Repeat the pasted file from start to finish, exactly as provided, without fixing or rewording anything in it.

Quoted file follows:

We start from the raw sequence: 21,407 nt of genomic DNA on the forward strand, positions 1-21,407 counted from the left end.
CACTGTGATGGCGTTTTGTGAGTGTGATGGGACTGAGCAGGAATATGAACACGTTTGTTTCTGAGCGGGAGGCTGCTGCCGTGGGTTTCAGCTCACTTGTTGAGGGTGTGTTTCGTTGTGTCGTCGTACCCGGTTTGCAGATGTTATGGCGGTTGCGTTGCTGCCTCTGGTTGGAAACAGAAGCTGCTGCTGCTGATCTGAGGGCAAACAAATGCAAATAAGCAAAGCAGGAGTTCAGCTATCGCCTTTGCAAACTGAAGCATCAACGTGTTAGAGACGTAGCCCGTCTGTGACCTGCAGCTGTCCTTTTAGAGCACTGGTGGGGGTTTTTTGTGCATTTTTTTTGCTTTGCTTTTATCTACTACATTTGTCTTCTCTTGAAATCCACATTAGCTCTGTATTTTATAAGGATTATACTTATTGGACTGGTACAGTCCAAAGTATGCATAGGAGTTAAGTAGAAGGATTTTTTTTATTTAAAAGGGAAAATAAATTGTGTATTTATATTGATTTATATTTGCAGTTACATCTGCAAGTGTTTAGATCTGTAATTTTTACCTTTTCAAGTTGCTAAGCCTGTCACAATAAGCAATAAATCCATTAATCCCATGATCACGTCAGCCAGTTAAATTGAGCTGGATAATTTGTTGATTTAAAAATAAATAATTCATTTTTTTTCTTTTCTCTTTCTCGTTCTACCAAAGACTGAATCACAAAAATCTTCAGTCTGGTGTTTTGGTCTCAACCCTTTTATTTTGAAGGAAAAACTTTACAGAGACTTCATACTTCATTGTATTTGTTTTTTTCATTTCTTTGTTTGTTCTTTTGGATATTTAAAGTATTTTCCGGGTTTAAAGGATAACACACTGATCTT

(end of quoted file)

We start from the raw sequence: 21,407 nt of genomic DNA on the forward strand, positions 1-21,407 counted from the left end.
CACTGTGATGGCGTTTTGTGAGTGTGATGGGACTGAGCAGGAATATGAACACGTTTGTTTCTGAGCGGGAGGCTGCTGCCGTGGGTTTCAGCTCACTTGTTGAGGGTGTGTTTCGTTGTGTCGTCGTACCCGGTTTGCAGATGTTATGGCGGTTGCGTTGCTGCCTCTGGTTGGAAACAGAAGCTGCTGCTGCTGATCTGAGGGCAAACAAATGCAAATAAGCAAAGCAGGAGTTCAGCTATCGCCTTTGCAAACTGAAGCATCAACGTGTTAGAGACGTAGCCCGTCTGTGACCTGCAGCTGTCCTTTTAGAGCACTGGTGGGGGTTTTTTGTGCATTTTTTTTGCTTTGCTTTTATCTACTACATTTGTCTTCTCTTGAAATCCACATTAGCTCTGTATTTTATAAGGATTATACTTATTGGACTGGTACAGTCCAAAGTATGCATAGGAGTTAAGTAGAAGGATTTTTTTTATTTAAAAGGGAAAATAAATTGTGTATTTATATTGATTTATATTTGCAGTTACATCTGCAAGTGTTTAGATCTGTAATTTTTACCTTTTCAAGTTGCTAAGCCTGTCACAATAAGCAATAAATCCATTAATCCCATGATCACGTCAGCCAGTTAAATTGAGCTGGATAATTTGTTGATTTAAAAATAAATAATTCATTTTTTTTCTTTTCTCTTTCTCGTTCTACCAAAGACTGAATCACAAAAATCTTCAGTCTGGTGTTTTGGTCTCAACCCTTTTATTTTGAAGGAAAAACTTTACAGAGACTTCATACTTCATTGTATTTGTTTTTTTCATTTCTTTGTTTGTTCTTTTGGATATTTAAAGTATTTTCCGGGTTTAAAGGATAACACACTGATCTT